Republican presidential candidate Jeb Bush named Supergirl as his favorite superhero at a campaign appearance last week, telling his audience that actress Melissa Benoist “looked pretty hot.”
During the 2012 New Hampshire Primary, I guided my then 9-year-old son on the campaign trail as he asked the candidates about their favorite superhero and why.
Bush’s predecessors were a lot more careful with their answers. Take a look:
I know his campaign ended badly, but Herman Cain’s Kryptonite answer and the warmth of his response still makes me smile. (You can read my original analysis of our Superhero Primary at The Atlantic.)
In any case, Ari and I are also looking forward to watching Supergirl, which was created by the same producers as “The Flash,” our can’t-miss-show-of-the-moment!
My niece just taught me something about the core difference between how boys and girls pursue imaginative play.
A boy’s superhero shirt would show two musclebound guys beating the crap out of each other. There’s no hint of sentimentality or social inclinations — just pure kicking ass.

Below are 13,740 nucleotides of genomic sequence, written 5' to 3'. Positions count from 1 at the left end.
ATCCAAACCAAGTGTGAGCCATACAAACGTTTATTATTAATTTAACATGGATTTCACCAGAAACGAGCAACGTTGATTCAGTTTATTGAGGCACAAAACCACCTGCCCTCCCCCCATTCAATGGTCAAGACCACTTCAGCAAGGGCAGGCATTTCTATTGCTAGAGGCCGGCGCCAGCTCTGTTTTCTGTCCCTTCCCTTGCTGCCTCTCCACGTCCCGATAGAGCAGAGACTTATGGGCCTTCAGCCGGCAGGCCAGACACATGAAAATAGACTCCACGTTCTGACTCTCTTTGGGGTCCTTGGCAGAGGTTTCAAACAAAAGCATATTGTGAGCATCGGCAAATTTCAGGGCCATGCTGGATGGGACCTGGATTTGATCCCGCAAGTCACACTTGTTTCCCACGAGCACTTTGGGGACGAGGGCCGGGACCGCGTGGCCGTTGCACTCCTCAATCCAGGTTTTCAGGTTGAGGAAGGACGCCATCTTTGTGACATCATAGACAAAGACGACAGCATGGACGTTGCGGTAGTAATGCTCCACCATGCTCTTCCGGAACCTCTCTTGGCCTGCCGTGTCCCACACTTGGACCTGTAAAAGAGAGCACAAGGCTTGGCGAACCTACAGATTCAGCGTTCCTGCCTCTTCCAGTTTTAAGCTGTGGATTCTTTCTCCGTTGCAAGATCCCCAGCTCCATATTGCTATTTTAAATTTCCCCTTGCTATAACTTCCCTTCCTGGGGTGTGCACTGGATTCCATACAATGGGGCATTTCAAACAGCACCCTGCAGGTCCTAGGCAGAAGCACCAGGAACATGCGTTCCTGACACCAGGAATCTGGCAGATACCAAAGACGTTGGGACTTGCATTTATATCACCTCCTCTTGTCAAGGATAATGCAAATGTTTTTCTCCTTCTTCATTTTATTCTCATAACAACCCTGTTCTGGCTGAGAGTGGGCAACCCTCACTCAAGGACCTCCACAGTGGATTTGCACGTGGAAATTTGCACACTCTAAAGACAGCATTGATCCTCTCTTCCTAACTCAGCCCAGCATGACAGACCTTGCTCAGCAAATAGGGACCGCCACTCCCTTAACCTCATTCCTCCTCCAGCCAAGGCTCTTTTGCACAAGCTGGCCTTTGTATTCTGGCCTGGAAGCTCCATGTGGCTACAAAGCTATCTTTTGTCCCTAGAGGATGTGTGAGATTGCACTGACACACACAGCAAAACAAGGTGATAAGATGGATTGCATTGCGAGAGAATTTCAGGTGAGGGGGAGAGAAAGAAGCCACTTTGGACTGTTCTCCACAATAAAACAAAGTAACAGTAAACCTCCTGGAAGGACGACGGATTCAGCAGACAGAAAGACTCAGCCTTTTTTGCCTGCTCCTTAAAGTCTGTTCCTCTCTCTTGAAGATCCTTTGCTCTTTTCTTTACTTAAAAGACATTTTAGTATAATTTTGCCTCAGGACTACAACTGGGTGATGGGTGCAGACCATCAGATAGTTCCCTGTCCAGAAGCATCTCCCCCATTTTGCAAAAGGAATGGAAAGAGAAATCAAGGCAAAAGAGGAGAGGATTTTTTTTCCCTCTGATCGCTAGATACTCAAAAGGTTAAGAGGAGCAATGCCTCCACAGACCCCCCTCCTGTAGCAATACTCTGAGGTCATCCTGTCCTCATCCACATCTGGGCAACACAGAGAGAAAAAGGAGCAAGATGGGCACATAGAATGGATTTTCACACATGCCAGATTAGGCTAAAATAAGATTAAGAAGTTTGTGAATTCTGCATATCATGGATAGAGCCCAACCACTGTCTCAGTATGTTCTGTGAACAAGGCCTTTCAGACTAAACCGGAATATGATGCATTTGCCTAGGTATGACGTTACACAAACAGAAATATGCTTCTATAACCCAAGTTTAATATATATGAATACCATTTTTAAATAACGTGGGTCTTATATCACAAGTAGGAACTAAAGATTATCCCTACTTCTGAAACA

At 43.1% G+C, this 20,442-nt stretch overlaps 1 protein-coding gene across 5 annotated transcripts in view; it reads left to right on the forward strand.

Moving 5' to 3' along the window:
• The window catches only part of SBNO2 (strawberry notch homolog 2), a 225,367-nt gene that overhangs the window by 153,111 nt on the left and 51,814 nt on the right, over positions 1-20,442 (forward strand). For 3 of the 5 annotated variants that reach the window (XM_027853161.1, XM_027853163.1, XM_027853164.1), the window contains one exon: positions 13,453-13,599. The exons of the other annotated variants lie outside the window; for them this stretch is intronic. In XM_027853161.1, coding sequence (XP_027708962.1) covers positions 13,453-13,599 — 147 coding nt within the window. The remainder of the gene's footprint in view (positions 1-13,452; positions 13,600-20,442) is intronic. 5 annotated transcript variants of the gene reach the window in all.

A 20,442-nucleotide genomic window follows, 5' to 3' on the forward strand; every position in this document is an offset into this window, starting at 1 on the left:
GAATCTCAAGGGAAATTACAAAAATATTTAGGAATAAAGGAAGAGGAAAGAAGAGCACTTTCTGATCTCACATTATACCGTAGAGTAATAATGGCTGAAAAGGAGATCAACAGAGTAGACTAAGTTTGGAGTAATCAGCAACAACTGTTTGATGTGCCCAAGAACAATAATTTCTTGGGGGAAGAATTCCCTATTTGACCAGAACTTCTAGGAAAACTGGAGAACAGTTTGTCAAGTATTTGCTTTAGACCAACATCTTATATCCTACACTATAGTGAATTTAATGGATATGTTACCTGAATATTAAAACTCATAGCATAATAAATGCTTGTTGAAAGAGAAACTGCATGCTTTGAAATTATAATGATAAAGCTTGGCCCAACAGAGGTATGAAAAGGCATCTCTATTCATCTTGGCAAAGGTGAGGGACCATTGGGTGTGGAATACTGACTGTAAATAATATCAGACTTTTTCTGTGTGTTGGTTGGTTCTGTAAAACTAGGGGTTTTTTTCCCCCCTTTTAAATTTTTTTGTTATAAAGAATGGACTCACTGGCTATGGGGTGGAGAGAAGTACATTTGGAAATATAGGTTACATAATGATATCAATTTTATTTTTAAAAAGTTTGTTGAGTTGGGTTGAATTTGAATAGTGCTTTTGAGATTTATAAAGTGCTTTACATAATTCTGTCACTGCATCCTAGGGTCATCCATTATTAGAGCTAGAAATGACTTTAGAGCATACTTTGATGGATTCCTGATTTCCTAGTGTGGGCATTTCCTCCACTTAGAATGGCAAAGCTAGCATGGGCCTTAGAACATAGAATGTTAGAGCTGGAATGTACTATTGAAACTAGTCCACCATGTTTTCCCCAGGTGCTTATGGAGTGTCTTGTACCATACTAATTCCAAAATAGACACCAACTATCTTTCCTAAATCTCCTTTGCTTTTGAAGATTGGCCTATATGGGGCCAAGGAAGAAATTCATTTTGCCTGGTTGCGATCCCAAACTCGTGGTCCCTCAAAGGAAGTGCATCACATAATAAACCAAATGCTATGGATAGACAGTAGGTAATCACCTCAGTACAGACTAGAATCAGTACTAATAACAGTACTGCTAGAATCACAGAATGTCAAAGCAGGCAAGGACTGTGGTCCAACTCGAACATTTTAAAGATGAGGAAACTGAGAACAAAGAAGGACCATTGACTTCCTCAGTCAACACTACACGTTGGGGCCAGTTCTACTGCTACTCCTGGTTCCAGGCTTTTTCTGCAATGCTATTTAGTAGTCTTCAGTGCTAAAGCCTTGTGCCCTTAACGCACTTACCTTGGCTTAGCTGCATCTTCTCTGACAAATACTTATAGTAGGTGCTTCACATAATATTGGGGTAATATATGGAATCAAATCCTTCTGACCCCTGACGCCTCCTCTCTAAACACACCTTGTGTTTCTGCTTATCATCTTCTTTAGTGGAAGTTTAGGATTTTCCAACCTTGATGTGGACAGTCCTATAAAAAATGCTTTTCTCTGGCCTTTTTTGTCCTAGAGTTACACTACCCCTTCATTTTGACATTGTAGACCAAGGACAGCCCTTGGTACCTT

You would never see Batman and Superman talking about how much their friendship means to them. They would rather die alone.
On another note, when did Batgirl and Wonder Woman start wearing so much pink?
And lastly, I’m proud to say that the oversized Humvee Jeep in the background was a gift from Uncle Darren — apparently it’s being used to transport some VIP Disney Princesses around the living room.
The Garnick Justice League is comprised of Supergirl, Spider-Man, Golden Age Flash and Boggle Woman.
Many thanks to our family, friends, co-workers and archenemies who made a donation to support the Superhero Fun Run and 5K Walk for Children’s Hospital at Dartmouth.
Unfortunately, Hurricane Irene wiped out hopes for breaking the Guinness World Record for Most Superheroes Gathered in One Place. But of course, the cause remains the focus.
Good News: You can still donate to CHaD under the Garnick Justice League banner until Sept. 9.
CHaD never turns down families because of income or lack of insurance. Here’s where the money goes.